It’s hard to forget. Jan 10, morning Os rated it it was amazing Shelves: This is a phenomenal work!!
Magnetic Mountain: Stalinism as a Civilization by Stephen Kotkin
It deserves more than 5 stars. I read this book again while I was doing research on Japanese fascism in s, and it gave me great insight on the problem of ‘agency’ of ordinary people under a totalitarian state. I really liked the way in magnetci Kotkin deploys the Foucauldian ‘subjectivity’ analysis yet goes beyond and shows that the state and the people were actually not playing the same game of ‘indoctrination vs resistance. The case itself– the creation of an industrial city in the middle of nowhere, is absolutely an amazing story.
And to our convenience, the case works as a microcosm of the USSR that shows the logic of the state and people’s lives under Stalinism. His writing is very effective as well. I recommend this to everyone who likes history. Feb 27, Omar Ali rated it really liked it. A detailed look at how one windswept mountain of ore in the freezing steppe was transformed into the largest metallurgical complex in the nascent Soviet Union.
Jul 03, Nathan rated it really liked it. A fascinating text that illustrates the project of building a socialist society under Stalinist terms, and how this process was highly experimental and often contradictory. The text suffers from some redundancy, especially in the final chapter, but it is still a worthwhile read that provides an expert analysis of a complicated historical period, all through the microcosm of a planned mining town. Oct 23, Albert rated it it was amazing Shelves: Monumental in every sense of the word.
An amazing book, it redefines Stalinism in a subtle and penetrating way. The narrative arch is great, and the chapters are all gripping. Dec 17, Grant rated it it was amazing. A highly detailed yet broadly conceived study of Magnitogorsk, a Soviet steel complex and city created on the steppes of Russia as both a model socialist community and an industrial powerhouse.
Kotkin’s incredibly thorough research allows him to tell the story of Magnitogorsk from both above – as it was planned, designed, ootkin intended – and from below – how the actual workers and citizens coped with life. Kotkin uses the local study to help explain the broader strokes of Soviet history, and is f A highly detailed yet broadly conceived study of Magnitogorsk, kohkin Soviet steel complex and city created on the steppes of Russia as both a model socialist community and an industrial powerhouse.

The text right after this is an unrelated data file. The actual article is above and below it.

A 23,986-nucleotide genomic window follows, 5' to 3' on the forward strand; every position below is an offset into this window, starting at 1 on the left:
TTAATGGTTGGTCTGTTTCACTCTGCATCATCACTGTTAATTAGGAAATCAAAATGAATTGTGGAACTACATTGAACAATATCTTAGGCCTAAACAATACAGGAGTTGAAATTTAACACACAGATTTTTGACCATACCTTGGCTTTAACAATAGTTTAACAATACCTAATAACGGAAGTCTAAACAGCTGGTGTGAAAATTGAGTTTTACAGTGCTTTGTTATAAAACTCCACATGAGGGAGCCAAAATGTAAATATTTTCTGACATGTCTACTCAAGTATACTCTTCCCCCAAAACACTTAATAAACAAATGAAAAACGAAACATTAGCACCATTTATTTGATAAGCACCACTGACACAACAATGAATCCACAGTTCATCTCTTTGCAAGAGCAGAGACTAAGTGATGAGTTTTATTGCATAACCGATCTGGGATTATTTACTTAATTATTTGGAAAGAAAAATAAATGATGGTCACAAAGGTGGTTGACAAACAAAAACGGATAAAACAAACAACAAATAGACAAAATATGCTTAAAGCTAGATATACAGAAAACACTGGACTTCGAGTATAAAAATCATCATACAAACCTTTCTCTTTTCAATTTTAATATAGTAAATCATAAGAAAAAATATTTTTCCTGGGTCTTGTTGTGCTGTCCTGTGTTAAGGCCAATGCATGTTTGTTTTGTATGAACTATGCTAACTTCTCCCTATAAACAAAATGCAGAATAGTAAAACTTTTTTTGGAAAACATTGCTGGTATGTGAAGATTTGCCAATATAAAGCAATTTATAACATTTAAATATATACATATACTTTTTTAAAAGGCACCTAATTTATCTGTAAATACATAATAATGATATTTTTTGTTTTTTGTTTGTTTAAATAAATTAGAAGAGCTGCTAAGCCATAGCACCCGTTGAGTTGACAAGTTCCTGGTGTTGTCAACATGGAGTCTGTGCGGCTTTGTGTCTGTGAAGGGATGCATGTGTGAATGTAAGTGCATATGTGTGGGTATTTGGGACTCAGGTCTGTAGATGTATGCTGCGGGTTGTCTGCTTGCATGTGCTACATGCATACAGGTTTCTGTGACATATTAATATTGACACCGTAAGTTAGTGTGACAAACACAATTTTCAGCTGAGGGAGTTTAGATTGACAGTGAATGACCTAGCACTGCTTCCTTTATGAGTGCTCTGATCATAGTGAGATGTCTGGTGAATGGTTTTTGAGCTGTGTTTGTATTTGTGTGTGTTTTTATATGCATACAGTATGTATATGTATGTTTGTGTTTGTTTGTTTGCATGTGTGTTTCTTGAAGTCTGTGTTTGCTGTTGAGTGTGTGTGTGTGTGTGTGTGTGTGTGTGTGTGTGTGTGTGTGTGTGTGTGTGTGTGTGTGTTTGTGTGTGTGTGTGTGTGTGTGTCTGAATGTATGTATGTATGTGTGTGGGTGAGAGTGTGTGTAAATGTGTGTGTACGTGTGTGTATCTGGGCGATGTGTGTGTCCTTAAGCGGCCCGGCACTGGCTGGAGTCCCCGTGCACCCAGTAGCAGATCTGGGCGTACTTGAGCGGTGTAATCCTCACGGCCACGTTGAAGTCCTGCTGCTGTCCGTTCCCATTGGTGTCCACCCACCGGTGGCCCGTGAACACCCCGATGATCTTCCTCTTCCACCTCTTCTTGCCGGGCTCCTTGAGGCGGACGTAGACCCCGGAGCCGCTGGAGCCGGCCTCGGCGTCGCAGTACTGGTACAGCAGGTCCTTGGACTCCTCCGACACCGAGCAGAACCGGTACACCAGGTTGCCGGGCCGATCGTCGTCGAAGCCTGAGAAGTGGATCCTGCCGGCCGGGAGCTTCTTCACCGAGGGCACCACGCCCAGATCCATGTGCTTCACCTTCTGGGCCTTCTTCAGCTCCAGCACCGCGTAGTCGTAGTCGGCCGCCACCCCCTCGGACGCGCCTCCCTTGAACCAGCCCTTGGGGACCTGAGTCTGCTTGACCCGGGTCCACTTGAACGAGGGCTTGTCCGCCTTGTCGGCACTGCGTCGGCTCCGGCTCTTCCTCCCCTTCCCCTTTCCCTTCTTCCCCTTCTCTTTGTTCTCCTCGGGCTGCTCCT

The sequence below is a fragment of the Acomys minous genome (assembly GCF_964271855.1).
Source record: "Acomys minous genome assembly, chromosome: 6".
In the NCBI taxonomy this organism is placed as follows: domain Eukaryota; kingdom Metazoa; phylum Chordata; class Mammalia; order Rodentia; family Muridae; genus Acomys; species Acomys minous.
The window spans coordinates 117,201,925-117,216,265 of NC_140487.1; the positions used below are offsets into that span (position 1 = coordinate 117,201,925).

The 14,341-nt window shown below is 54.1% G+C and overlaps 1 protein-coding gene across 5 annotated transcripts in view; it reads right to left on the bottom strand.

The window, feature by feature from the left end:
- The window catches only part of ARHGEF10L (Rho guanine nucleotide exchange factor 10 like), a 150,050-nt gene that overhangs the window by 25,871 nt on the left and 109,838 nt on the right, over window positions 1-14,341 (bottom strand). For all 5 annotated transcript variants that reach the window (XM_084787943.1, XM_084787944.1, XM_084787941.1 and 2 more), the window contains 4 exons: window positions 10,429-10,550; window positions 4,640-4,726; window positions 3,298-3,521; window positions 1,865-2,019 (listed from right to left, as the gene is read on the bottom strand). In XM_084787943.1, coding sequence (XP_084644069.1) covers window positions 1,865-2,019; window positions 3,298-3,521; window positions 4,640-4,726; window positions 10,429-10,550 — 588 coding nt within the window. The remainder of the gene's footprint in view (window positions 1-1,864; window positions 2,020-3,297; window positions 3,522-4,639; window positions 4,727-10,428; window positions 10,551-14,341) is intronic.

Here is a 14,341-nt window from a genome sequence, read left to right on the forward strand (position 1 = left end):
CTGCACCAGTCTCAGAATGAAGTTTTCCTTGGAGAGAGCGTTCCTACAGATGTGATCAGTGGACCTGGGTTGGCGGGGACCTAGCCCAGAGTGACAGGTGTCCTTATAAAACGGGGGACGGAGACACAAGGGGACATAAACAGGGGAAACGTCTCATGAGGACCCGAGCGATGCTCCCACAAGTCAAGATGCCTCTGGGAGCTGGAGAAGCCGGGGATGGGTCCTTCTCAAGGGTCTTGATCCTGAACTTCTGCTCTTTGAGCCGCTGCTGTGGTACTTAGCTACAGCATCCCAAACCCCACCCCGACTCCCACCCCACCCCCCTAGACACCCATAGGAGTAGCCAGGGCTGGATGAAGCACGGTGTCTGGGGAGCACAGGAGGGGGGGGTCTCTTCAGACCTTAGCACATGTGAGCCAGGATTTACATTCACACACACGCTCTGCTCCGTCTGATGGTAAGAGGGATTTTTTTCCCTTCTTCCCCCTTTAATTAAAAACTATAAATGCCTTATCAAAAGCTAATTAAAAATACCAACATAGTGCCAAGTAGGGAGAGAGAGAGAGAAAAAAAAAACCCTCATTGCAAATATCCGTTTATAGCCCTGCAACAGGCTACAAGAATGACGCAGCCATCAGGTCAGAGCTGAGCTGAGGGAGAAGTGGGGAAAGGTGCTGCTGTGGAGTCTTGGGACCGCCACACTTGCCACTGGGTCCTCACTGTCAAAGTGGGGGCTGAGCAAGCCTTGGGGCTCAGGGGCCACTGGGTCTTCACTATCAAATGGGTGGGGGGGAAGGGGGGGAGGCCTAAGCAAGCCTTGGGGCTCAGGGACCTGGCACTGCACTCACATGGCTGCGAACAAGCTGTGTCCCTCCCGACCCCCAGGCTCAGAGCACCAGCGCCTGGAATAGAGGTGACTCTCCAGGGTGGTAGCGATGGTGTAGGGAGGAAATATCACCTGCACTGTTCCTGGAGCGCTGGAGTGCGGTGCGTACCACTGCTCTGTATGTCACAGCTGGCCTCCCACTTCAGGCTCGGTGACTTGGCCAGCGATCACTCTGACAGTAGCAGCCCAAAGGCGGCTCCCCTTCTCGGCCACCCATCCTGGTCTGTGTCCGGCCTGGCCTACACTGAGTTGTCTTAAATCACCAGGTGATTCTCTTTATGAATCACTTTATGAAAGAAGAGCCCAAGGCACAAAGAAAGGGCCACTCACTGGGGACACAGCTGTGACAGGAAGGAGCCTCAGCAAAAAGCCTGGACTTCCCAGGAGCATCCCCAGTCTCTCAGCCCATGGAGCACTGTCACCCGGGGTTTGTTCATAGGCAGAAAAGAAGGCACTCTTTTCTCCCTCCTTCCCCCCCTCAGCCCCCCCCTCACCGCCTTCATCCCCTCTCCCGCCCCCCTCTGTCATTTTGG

Kotkin uses the local study to help explain the broader strokes of Soviet history, and is far from afraid of an historiographic fight. Apr 08, Tessa mavnetic it did not like it.
This book made me want to stab myself in the eye with a sewing needle. Kotkin spent some pages saying what he could have said in it’s thick with repetition and half of the book was also endnotes pages His main focus was using the city of Magnitogorsk as a case study to prove the theories of other Stalinist historians wrong. I’m not too big on Stalinist history anyway, so perhaps that was a problem as well. View all 3 comments. Sep 28, AskHistorians added it Shelves: The book takes the building of Magnitogorsk, an industrial city built from scratch, as a way to show how people learned to “speak Bolshevik” and thus both survive within and use the regime; thus it complicates hugely the usual top-down view of the Soviet Union.
Apr 04, Katie koktin it liked it. This mouhtain is what happens when you are one of the first historians allowed into the archives after the fall of the “iron curtain. Jul 26, Robert Davis added it.
This is a phenomenal study of a Soviet built industrial town. It gives an account of mountaij real lives, the failures and few successes of this Socialist attempt to emulate the corporate town of America. Dec 15, Amanda rated it really liked it. Interesting, but a bit pretentious. Second part is much better than the first, but the writing style is overly complicated. The content has become somewhat old-fashioned by now.
Jan 04, Nicola rated it it was amazing. Nov 08, Ben rated it really liked it. Unique, extensively detailed history of Magnitogorsk. Oct 19, Shane Avery rated it it was amazing Shelves: Apr 04, Ottilie added it. Sep 24, Kathryn rated it liked it. Mountajn rough to get through. Mike Burton rated it it was monutain Oct 06, Katia Shulga rated it it was amazing Apr 16, Todd rated it it was amazing Sep 27, Bob rated it it was amazing Feb 13, Matt rated it really liked it Jan 26, mangetic Josh rated it it was amazing Sep 25, Bob rated it it was amazing May 07, Ben rated it really liked it Jun 05, AK rated it it was amazing Jul 11, Michelle rated it it was amazing Mar 30, Maelia rated it liked it Oct 12, There are no discussion topics on this book mluntain.